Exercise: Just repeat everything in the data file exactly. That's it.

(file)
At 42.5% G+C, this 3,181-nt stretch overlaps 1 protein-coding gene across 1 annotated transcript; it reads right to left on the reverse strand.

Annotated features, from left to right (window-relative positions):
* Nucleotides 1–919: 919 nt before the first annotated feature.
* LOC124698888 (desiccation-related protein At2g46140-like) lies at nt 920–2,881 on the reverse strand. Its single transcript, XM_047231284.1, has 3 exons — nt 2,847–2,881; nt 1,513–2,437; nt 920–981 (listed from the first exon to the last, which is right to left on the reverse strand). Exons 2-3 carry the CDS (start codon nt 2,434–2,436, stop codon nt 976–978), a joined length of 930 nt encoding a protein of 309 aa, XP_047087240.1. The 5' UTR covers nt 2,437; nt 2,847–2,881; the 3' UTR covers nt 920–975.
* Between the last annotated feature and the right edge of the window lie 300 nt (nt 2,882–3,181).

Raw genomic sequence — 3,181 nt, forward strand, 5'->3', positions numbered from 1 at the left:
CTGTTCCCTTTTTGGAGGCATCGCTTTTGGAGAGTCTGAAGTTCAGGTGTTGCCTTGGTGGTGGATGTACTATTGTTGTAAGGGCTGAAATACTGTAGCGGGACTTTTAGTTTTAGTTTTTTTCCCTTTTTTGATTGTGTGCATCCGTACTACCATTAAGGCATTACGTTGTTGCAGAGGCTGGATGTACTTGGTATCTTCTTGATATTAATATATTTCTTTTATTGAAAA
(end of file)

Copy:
At 42.5% G+C, this 3,181-nt stretch overlaps 1 protein-coding gene across 1 annotated transcript; it reads right to left on the reverse strand.

Annotated features, from left to right (window-relative positions):
* Nucleotides 1–919: 919 nt before the first annotated feature.
* LOC124698888 (desiccation-related protein At2g46140-like) lies at nt 920–2,881 on the reverse strand. Its single transcript, XM_047231284.1, has 3 exons — nt 2,847–2,881; nt 1,513–2,437; nt 920–981 (listed from the first exon to the last, which is right to left on the reverse strand). Exons 2-3 carry the CDS (start codon nt 2,434–2,436, stop codon nt 976–978), a joined length of 930 nt encoding a protein of 309 aa, XP_047087240.1. The 5' UTR covers nt 2,437; nt 2,847–2,881; the 3' UTR covers nt 920–975.
* Between the last annotated feature and the right edge of the window lie 300 nt (nt 2,882–3,181).

Raw genomic sequence — 3,181 nt, forward strand, 5'->3', positions numbered from 1 at the left:
CTGTTCCCTTTTTGGAGGCATCGCTTTTGGAGAGTCTGAAGTTCAGGTGTTGCCTTGGTGGTGGATGTACTATTGTTGTAAGGGCTGAAATACTGTAGCGGGACTTTTAGTTTTAGTTTTTTTCCCTTTTTTGATTGTGTGCATCCGTACTACCATTAAGGCATTACGTTGTTGCAGAGGCTGGATGTACTTGGTATCTTCTTGATATTAATATATTTCTTTTATTGAAAA